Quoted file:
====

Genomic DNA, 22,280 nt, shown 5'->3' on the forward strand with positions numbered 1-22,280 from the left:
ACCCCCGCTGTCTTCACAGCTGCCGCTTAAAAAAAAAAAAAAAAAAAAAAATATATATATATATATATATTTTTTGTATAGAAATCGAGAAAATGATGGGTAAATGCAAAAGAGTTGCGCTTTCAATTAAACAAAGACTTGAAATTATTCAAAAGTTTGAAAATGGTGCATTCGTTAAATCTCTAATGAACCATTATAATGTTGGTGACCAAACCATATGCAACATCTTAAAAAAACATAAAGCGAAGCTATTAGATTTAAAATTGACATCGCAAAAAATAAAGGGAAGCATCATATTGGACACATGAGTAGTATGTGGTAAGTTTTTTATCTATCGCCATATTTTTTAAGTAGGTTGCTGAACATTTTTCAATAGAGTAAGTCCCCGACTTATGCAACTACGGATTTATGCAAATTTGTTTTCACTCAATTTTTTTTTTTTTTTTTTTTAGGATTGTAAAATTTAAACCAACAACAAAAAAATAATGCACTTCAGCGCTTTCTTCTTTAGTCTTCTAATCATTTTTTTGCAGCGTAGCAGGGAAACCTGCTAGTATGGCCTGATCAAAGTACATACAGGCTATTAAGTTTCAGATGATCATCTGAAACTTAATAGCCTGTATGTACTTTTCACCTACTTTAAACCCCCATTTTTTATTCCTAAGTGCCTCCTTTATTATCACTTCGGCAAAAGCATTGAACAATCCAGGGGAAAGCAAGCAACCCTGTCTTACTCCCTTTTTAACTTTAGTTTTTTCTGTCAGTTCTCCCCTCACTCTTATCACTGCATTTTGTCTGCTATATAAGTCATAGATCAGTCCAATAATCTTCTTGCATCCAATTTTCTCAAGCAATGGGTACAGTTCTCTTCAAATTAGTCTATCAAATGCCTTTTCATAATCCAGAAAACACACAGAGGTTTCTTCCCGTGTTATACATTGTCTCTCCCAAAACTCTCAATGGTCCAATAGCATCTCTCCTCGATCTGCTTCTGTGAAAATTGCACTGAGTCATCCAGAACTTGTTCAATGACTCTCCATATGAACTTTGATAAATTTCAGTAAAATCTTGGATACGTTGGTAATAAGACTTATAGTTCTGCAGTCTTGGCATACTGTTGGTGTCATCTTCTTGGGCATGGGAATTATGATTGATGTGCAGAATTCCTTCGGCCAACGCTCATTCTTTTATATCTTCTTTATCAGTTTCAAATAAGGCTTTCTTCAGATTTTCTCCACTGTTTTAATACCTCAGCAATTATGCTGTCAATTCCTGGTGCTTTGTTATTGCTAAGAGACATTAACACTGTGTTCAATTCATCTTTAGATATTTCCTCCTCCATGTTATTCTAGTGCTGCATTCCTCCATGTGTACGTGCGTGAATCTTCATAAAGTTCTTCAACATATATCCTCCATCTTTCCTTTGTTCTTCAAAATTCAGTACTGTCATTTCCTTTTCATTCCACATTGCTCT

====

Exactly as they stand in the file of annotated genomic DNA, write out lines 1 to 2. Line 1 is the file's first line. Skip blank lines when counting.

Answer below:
Genomic DNA, 22,280 nt, shown 5'->3' on the forward strand with positions numbered 1-22,280 from the left:
ACCCCCGCTGTCTTCACAGCTGCCGCTTAAAAAAAAAAAAAAAAAAAAAAATATATATATATATATATATTTTTTGTATAGAAATCGAGAAAATGATGGGTAAATGCAAAAGAGTTGCGCTTTCAATTAAACAAAGACTTGAAATTATTCAAAAGTTTGAAAATGGTGCATTCGTTAAATCTCTAATGAACCATTATAATGTTGGTGACCAAACCATATGCAACATCTTAAAAAAACATAAAGCGAAGCTATTAGATTTAAAATTGACATCGCAAAAAATAAAGGGAAGCATCATATTGGACACATGAGTAGTATGTGGTAAGTTTTTTATCTATCGCCATATTTTTTAAGTAGGTTGCTGAACATTTTTCAATAGAGTAAGTCCCCGACTTATGCAACTACGGATTTATGCAAATTTGTTTTCACTCAATTTTTTTTTTTTTTTTTTTTAGGATTGTAAAATTTAAACCAACAACAAAAAAATAATGCACTTCAGCGCTTTCTTCTTTAGTCTTCTAATCATTTTTTTGCAGCGTAGCAGGGAAACCTGCTAGTATGGCCTGATCAAAGTACATACAGGCTATTAAGTTTCAGATGATCATCTGAAACTTAATAGCCTGTATGTACTTTTCACCTACTTTAAACCCCCATTTTTTATTCCTAAGTGCCTCCTTTATTATCACTTCGGCAAAAGCATTGAACAATCCAGGGGAAAGCAAGCAACCCTGTCTTACTCCCTTTTTAACTTTAGTTTTTTCTGTCAGTTCTCCCCTCACTCTTATCACTGCATTTTGTCTGCTATATAAGTCATAGATCAGTCCAATAATCTTCTTGCATCCAATTTTCTCAAGCAATGGGTACAGTTCTCTTCAAATTAGTCTATCAAATGCCTTTTCATAATCCAGAAAACACACAGAGGTTTCTTCCCGTGTTATACATTGTCTCTCCCAAAACTCTCAATGGTCCAATAGCATCTCTCCTCGATCTGCTTCTGTGAAAATTGCACTGAGTCATCCAGAACTTGTTCAATGACTCTCCATATGAACTTTGATAAATTTCAGTAAAATCTTGGATACGTTGGTAATAAGACTTATAGTTCTGCAGTCTTGGCATACTGTTGGTGTCATCTTCTTGGGCATGGGAATTATGATTGATGTGCAGAATTCCTTCGGCCAACGCTCATTCTTTTATATCTTCTTTATCAGTTTCAAATAAGGCTTTCTTCAGATTTTCTCCACTGTTTTAATACCTCAGCAATTATGCTGTCAATTCCTGGTGCTTTGTTATTGCTAAGAGACATTAACACTGTGTTCAATTCATCTTTAGATATTTCCTCCTCCATGTTATTCTAGTGCTGCATTCCTCCATGTGTACGTGCGTGAATCTTCATAAAGTTCTTCAACATATATCCTCCATCTTTCCTTTGTTCTTCAAAATTCAGTACTGTCATTTCCTTTTCATTCCACATTGCTCT